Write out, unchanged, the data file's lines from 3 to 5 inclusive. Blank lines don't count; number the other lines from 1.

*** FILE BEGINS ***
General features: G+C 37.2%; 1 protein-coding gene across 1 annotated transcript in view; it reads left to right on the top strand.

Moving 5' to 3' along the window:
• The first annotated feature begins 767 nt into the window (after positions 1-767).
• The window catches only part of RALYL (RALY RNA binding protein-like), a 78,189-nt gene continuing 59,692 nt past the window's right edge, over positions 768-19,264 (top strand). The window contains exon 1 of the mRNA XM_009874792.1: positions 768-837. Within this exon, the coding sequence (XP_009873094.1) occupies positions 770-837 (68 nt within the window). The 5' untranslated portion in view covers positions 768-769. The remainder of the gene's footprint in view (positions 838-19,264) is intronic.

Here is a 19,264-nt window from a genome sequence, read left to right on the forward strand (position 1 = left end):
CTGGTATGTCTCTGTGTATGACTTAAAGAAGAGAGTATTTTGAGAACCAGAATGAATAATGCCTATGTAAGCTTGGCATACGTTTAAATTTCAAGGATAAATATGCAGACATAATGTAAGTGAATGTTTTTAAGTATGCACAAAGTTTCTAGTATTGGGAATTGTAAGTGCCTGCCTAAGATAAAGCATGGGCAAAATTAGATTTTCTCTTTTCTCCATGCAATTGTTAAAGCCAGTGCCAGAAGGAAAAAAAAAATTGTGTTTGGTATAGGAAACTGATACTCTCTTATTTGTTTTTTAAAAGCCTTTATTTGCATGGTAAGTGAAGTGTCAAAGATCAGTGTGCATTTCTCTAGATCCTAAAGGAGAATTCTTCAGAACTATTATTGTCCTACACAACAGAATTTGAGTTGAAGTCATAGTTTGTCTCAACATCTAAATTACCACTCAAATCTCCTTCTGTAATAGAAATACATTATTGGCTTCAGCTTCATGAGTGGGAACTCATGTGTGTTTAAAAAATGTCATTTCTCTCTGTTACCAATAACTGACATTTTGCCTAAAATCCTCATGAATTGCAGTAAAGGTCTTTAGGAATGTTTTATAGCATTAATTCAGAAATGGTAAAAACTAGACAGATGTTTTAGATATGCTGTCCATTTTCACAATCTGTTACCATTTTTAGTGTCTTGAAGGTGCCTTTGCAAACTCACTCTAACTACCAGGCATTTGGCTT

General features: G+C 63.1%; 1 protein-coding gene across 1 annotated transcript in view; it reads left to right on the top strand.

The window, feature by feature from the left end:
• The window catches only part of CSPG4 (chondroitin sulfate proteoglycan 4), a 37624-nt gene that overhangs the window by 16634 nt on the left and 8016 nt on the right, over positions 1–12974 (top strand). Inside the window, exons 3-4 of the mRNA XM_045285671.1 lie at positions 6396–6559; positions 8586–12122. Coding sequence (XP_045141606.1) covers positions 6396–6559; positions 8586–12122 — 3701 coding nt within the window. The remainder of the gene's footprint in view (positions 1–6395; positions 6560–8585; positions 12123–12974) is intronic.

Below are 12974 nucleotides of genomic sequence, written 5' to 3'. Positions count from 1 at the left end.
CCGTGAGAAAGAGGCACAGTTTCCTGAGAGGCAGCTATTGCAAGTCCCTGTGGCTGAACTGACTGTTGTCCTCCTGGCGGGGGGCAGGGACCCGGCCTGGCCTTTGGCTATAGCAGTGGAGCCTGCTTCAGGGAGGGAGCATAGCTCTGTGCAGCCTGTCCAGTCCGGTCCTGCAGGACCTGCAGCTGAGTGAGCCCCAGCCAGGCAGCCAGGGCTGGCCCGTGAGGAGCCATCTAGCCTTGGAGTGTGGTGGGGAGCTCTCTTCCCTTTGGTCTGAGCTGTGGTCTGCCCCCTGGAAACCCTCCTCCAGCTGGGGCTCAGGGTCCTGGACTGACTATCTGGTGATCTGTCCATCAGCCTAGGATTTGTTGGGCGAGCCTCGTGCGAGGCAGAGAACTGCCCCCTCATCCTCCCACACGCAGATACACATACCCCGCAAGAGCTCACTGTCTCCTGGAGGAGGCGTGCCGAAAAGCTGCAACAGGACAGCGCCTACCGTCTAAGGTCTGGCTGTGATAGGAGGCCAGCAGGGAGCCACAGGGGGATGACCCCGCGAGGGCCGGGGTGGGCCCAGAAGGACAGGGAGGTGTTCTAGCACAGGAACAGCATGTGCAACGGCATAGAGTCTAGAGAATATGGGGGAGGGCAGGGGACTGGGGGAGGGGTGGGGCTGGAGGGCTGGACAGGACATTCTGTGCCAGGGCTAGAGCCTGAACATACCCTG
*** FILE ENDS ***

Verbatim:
• The first annotated feature begins 767 nt into the window (after positions 1-767).
• The window catches only part of RALYL (RALY RNA binding protein-like), a 78,189-nt gene continuing 59,692 nt past the window's right edge, over positions 768-19,264 (top strand). The window contains exon 1 of the mRNA XM_009874792.1: positions 768-837. Within this exon, the coding sequence (XP_009873094.1) occupies positions 770-837 (68 nt within the window). The 5' untranslated portion in view covers positions 768-769. The remainder of the gene's footprint in view (positions 838-19,264) is intronic.

Here is a 19,264-nt window from a genome sequence, read left to right on the forward strand (position 1 = left end):